The sermon today told me that to show my love for God, I need to love others. This is His commandment and it fits with the focus He gave me. I am to humble myself to do His will, loving others and not being concerned for myself. He will take care of me.
As I read the above passages, I can see the contrasts. In Genesis, the entire population had given itself to evil – except Noah . . . “The Lord saw that the wickedness of man was great in the earth, and that every intention of the thoughts of his heart was only evil continually. And the Lord regretted that he had made man on the earth, and it grieved him to his heart. So the Lord said, ‘I will blot out man whom I have created from the face of the land, man and animals and creeping things and birds of the heavens, for I am sorry that I have made them.’ But Noah found favor in the eyes of the Lord.” (Genesis 6:5–8)
Then God told this man that He was going to make an end of all flesh, so Noah was to make an ark. God gave him the exact directions including dimensions, told him what to put in the ark for food, and to take two of every living creature as well.
I cannot imagine the mirth of Noah’s neighbors. The earth up to this time was watered by a mist. They didn’t know about rain or floods, but Noah persisted in building it anyway. Then God told him to go into the ark with his wife and family, and “Noah did this; he did all that God commanded him.” (Genesis 6:22) After the ark was full, God shut them in and the rain began to fall.
Noah was righteousness in that he believed God and did what he was told. He could have worried “what will people think?” but he did not. He could have laughed at the threat of rain and a flood, but he did not. He could have worried about the fate of his home and possessions, but he did not.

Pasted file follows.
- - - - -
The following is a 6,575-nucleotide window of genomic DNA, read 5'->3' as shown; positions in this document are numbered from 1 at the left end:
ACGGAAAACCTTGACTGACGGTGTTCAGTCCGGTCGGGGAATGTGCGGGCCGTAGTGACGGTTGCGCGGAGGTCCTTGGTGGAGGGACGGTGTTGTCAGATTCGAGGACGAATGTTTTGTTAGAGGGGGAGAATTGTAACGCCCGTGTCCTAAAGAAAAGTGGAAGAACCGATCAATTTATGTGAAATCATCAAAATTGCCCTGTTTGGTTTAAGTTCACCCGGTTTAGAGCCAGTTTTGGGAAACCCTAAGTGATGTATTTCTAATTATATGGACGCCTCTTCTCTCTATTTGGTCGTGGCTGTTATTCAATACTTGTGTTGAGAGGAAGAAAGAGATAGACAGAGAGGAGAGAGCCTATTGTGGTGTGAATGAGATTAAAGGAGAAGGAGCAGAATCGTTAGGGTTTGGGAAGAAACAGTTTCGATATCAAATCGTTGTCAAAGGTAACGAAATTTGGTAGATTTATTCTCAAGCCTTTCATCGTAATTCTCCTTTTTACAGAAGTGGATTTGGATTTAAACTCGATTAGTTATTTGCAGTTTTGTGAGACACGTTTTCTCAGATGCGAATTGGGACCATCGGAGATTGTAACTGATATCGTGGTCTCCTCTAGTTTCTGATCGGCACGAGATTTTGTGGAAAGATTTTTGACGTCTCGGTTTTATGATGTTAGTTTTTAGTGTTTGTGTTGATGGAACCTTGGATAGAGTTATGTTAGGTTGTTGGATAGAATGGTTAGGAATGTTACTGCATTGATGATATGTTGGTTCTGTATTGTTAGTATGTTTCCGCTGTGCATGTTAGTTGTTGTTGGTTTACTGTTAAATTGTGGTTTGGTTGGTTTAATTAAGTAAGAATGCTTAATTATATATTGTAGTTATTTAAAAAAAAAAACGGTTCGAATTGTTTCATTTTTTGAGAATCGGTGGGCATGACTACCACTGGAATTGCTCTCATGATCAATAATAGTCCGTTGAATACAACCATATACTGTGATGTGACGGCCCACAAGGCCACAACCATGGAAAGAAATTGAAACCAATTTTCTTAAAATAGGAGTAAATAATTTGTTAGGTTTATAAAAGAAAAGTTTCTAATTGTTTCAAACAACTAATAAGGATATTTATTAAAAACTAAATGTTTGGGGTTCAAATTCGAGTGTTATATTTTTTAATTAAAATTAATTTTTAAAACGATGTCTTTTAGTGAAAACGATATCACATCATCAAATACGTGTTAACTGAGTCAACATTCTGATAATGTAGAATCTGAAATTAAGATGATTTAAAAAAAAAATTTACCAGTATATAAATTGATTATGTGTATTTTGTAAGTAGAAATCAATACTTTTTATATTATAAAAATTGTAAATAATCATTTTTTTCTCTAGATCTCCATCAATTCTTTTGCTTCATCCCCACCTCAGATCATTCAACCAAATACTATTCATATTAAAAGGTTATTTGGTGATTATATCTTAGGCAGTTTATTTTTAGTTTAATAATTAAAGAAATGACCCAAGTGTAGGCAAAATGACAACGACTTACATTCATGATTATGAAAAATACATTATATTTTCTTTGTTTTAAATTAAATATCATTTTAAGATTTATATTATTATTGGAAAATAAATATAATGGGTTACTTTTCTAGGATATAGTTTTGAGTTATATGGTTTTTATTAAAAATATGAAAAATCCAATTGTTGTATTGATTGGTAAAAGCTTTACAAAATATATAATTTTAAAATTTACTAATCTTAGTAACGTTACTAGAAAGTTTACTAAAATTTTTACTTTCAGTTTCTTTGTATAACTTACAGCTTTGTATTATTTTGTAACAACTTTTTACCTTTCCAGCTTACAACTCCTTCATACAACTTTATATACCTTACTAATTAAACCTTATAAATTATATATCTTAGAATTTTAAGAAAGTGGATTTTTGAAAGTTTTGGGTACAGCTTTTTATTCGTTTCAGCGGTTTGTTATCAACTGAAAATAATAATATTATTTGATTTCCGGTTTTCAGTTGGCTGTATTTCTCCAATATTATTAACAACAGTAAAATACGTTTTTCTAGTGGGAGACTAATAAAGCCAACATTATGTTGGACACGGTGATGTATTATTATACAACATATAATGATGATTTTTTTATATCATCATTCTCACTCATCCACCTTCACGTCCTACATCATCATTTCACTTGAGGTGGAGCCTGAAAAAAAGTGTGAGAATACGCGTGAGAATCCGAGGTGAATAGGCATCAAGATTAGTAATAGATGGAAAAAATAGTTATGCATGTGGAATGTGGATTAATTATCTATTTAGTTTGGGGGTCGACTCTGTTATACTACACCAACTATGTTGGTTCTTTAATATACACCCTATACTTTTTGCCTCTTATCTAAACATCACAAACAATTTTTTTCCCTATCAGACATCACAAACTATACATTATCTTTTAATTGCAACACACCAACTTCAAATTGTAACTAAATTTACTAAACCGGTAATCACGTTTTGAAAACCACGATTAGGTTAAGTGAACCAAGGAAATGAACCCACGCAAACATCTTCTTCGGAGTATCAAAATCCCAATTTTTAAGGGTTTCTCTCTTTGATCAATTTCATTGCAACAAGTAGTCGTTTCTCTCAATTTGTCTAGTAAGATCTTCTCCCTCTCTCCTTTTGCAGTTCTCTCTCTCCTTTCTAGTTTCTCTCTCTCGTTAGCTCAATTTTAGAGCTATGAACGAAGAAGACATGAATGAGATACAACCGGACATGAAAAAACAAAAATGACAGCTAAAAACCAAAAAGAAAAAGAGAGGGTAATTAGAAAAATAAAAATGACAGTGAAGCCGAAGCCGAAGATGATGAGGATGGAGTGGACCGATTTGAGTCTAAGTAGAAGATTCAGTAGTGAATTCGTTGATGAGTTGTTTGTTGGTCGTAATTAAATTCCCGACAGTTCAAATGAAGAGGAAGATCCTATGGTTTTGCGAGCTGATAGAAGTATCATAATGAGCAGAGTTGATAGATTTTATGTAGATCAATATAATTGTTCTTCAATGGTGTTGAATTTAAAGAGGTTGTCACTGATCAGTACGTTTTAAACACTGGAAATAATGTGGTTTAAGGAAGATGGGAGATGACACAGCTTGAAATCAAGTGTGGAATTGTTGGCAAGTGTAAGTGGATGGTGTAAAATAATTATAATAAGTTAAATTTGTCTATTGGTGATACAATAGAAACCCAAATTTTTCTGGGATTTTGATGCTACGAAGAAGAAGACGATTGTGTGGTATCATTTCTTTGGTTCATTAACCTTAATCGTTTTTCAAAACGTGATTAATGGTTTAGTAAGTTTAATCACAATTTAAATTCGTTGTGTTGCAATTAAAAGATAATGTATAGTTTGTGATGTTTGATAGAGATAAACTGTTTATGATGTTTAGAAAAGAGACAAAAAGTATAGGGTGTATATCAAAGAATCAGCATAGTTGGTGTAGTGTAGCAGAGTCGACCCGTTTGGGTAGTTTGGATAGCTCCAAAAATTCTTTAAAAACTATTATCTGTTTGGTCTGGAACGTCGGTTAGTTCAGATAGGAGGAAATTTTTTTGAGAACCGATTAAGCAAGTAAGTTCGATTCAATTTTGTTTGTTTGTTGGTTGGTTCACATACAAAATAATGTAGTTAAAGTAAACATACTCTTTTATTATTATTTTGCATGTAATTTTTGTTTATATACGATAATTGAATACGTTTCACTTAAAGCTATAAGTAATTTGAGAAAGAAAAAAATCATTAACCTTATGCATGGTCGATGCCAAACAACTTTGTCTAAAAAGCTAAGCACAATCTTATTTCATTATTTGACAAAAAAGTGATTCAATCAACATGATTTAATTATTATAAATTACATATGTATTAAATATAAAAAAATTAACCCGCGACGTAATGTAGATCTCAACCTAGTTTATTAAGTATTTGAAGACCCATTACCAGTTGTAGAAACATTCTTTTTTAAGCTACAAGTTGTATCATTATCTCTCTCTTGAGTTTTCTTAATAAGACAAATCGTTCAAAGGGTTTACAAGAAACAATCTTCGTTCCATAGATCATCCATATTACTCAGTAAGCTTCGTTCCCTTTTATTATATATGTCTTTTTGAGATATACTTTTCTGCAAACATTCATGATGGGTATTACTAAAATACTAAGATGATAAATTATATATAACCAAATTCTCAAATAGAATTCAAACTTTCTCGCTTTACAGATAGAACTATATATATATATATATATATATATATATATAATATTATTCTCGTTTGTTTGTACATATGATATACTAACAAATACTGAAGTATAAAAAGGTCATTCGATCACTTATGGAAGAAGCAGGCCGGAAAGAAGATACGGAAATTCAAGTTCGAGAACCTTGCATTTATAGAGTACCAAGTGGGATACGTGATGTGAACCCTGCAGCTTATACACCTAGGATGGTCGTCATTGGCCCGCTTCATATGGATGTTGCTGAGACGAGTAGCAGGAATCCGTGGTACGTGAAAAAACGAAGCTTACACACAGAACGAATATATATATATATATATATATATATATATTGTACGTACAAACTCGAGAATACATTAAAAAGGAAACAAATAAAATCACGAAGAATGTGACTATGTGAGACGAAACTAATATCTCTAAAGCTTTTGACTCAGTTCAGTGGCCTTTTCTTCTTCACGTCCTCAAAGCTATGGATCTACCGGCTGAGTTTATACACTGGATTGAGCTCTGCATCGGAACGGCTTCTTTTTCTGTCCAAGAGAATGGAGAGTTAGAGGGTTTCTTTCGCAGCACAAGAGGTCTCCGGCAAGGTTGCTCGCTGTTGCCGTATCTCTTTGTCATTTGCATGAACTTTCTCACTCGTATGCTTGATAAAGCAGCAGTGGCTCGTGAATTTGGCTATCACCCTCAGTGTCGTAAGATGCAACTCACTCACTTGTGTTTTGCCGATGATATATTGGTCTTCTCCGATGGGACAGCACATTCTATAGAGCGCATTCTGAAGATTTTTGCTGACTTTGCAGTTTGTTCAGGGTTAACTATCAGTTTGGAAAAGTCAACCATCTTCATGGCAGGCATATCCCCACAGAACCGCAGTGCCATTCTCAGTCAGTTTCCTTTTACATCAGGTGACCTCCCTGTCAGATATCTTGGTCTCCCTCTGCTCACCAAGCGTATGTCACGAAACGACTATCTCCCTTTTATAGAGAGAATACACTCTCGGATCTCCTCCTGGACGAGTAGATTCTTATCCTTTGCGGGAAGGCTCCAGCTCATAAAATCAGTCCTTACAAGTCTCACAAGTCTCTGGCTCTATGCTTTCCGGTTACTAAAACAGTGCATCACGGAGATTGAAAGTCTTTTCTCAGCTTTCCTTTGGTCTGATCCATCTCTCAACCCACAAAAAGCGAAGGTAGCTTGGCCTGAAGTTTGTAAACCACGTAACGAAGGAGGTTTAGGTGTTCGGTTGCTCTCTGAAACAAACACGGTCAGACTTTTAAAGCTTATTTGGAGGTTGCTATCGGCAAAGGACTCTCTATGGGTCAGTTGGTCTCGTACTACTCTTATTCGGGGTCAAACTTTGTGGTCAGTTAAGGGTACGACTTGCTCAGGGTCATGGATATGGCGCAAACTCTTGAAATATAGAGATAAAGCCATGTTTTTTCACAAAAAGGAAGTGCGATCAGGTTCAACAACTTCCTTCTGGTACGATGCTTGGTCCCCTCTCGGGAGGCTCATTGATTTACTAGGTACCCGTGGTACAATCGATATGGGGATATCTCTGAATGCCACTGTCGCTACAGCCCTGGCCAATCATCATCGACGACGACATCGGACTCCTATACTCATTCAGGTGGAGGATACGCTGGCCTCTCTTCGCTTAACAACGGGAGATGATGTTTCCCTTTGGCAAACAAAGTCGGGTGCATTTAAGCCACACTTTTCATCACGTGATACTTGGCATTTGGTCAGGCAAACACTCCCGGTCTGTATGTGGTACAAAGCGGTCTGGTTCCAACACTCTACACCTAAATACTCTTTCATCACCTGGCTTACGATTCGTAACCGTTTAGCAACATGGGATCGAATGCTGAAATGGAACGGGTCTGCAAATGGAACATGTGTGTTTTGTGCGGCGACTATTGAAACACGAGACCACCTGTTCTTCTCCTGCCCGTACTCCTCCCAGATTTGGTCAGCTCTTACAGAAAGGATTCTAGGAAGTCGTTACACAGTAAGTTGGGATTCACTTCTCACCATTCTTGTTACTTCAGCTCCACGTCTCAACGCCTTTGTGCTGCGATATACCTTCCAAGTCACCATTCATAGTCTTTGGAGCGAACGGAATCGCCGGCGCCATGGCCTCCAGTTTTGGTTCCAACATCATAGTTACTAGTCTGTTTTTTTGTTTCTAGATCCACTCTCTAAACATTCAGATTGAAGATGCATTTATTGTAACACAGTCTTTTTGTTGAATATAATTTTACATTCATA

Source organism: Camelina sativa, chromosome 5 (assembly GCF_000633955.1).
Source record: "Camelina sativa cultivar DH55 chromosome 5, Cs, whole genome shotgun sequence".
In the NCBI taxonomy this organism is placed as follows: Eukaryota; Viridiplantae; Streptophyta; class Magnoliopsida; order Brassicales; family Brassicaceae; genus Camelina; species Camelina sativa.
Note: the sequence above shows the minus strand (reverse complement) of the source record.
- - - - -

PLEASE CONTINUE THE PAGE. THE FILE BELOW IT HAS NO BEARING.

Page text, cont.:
Noah stands in contrast to Solomon who was called the wisest man. He said, “I made great works. I built houses and planted vineyards for myself. I made myself gardens and parks, and planted in them all kinds of fruit trees. I made myself pools from which to water the forest of growing trees . . . And whatever my eyes desired I did not keep from them. I kept my heart from no pleasure, for my heart found pleasure in all my toil, and this was my reward for all my toil. Then I considered all that my hands had done and the toil I had expended in doing it, and behold, all was vanity and a striving after wind, and there was nothing to be gained under the sun.” (Ecclesiastes 2:4-6, 10–11)
This man was filled with “I” and thought only of what would give him pleasure. He didn’t listen to God for much of his life and wound up feeling empty because of it.
Last are the words of Jesus. He says, “Beware of practicing your righteousness before other people in order to be seen by them, for then you will have no reward from your Father who is in heaven . . .” (Matthew 6:1) This touches on another kind of selfishness, the performance of a Christian that seems to be serving God but is only in it for themselves. Such service wants to look good rather than turning from self to obey God.
After several examples, Jesus seems to cover the folly of Solomon and the righteousness of Noah with a simple statement: “Do not lay up for yourselves treasures on earth, where moth and rust destroy and where thieves break in and steal, but lay up for yourselves treasures in heaven, where neither moth nor rust destroys and where thieves do not break in and steal. For where your treasure is, there your heart will be also.” (Matthew 6:19–21)
Noah lost much in the flood, but by obeying God, he and his family escaped the judgment that destroyed everyone else and all they had. Solomon gain gold and silver, countless wives, horses and other treasures, but he lost all joy and learned the hard way the value of humility and obedience.
All day, God has been warning me about loving Him in order to impress others. Instead, I’m to love Him by serving others, even if it costs me everything. Jesus loved me so much that He died for me -- and His love is my example.